Tickets are inspected at boarding in Nyamisati, and on the boat from Kilindoni. 

Both the departure time mentioned on the signs on the island and the one stated by the agent in Nyamisati are typically one hour in advance of actual boarding.

At Nyamisati, the ferry’s location is obvious, as the whole town is centred around it.  There is a short concrete pier with tall stone steps leading down to wherever the tide brings the boat.  Just prior to loading, the crew hauls the boat with lines and swimmers up to the pier.  By the time it has arrived, the crowd of passengers will be shoving and edging each other at the end of the pier, not really caring if the shoved person is pregnant, carrying a child, using a cane, or an astonished tourist – all to get the best seats, which are at the back of the boat.  Before the eager whirlwinds can hop on, however, a metal footbridge is manually lifted up to the boat, and the crew loads the heavy cargo into the lower deck (if you have a lot of bags, or something unwieldy, you can load it now; you may be asked to pay a small fee, say TSH 500).  While this is happening, some passengers elect to swim across and climb up, or even jump.  At low tide, you can only access the plank by walking over deep mud and slippery rocks, usually in the dark.  Also at low tide, the boat may be stuck on the channel bottom, causing the boat to tilt heavily to one side.  This can make boarding even more hazardous: remember to hold on to the sides or to the loops of rope tied above.  Amazingly, nobody gets hurt and everybody gets on.

At Kilindoni, the ferry departs from the right side of the long, new dock as you face the ocean.  Boarding is usually more calm and careful: lacking a pier or dock, the boat stays anchored about 100m out.  Two or three medium-sized boats ferry passengers to the ferry, going back and forth until all are aboard.  There is a premium of course on getting in the first boat, to get those good seats, but unlike the dangerous shoving in the mud from Nyamisati, this more often than not amounts to overcrowding.

The Journey
Don’t expect comfort on the boat: the benches, if you can snag a place on one of them, are wooden and small.  Many passengers sit or lie on the floor, and it helps to travel with a second person to lean against.  Tarpaulins on the two sides protect somewhat against sun and spray, but if the seas are anything but totally calm, expect a little water to come in over one of the sides of the bow.  Thus, it’s a good idea to be mid-way back or further.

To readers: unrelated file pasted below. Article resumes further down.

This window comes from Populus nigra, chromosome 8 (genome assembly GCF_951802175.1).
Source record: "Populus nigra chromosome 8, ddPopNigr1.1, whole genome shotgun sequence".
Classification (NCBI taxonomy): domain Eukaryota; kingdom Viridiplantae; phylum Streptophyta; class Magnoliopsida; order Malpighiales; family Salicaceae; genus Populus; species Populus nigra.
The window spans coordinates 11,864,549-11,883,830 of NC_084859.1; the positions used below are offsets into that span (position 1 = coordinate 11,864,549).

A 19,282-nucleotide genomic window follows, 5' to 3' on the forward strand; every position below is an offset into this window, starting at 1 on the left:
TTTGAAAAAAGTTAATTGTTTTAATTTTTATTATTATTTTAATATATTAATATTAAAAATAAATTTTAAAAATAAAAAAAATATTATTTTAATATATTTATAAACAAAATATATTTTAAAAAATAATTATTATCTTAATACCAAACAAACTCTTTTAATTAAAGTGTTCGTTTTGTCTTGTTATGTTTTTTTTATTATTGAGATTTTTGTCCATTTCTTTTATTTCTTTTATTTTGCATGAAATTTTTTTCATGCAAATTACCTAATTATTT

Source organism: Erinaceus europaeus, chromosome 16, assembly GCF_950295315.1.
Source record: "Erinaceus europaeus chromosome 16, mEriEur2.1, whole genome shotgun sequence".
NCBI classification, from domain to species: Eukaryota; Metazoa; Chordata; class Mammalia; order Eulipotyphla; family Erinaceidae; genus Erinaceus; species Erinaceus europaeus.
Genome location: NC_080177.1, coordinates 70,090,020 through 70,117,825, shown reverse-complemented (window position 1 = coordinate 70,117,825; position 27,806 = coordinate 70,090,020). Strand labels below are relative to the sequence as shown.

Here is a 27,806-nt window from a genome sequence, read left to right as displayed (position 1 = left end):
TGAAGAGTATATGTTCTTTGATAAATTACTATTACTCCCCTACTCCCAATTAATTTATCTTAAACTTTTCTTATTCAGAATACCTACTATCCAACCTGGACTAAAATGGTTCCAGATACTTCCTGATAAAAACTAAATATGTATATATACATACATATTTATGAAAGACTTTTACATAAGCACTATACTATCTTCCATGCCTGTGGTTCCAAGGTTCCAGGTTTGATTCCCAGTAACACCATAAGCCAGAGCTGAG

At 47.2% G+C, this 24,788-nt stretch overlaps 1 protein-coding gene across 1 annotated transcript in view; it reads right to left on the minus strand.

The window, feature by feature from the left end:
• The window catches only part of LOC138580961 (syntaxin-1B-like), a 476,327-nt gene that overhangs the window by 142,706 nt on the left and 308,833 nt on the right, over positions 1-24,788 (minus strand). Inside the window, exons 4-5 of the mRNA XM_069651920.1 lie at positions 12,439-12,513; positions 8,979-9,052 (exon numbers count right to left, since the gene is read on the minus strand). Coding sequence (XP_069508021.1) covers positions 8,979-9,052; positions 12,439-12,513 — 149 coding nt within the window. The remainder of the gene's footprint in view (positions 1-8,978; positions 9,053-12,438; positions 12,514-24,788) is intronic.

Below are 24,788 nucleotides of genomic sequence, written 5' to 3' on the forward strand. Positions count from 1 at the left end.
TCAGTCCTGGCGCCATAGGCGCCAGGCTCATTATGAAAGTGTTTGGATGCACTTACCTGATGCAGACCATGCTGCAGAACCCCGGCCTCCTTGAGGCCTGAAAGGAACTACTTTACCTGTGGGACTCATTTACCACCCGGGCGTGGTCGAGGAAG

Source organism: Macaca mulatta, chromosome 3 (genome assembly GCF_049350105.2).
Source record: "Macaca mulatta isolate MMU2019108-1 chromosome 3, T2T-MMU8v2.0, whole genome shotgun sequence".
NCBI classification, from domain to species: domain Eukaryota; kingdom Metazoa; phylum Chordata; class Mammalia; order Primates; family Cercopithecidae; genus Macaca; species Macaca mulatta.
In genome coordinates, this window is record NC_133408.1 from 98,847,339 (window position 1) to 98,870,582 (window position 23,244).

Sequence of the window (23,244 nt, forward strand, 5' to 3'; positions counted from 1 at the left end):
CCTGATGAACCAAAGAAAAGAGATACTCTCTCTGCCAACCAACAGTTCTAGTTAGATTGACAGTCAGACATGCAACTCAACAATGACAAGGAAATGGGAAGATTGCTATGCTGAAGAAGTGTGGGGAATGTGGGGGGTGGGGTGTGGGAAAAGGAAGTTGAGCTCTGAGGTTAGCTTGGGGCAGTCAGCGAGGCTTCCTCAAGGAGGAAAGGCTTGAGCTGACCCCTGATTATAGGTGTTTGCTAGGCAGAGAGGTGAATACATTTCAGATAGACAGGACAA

The only other things to prepare yourself for are the lack of safety devices on the boat (there are a few floatation rings, that’s it), a loud engine which can blow fumes downwind, and the chance of seasickness.  For the latter, most of the journey is on protected waters: in the channel to Nyamisati, in the natural bay before crossing to the island, or insulated from the open ocean when closer to the island itself.  But there is about one hour on every trip where the waves can rock the boat considerably.  If you feel queasy, remember to keep your eyes on the horizon or closed.

Arrival in Nyamisati can be a breeze or a hazard, depending on the tide – see the boarding section, and reverse.  Arrival in Kilindoni depends on the tide.  If low, the ferry will anchor and several boats will come to carry people to the shore.  Make sure you check the one you’re getting into: it could be someone unconnected to the ferry, who will charge you TSH 500 per person.  At high tide, the ferry will pull up onto the beach and unload there.  Either way, expect to get your feet wet.  If you are bringing a lot of stuff, you’ll need to wait until the passengers have off-loaded to retrieve your things, which will be unloaded onto the sand unless you grab it yourself.

If I haven’t discouraged you from taking the ferry, you’ll get to see how the locals travel, and be introduced to the island the slow way.  You’ll also save a great deal of money.  Fly, and assume at least US$100 each way for the fare plus another US$20 each way for the taxi, adding up to US$240 per person total round-trip.  The ferry, meanwhile, at TSH 12,500 each way, plus a dalla-dalla at TSH 5,000 each way, plus another TSH 300 each way to get from Dar es Salaam city centre, and you’re at TSH 35,600 – or a grand total of US$22 per person.  See the difference?

Catch you on the island,


One of the ferries on its week off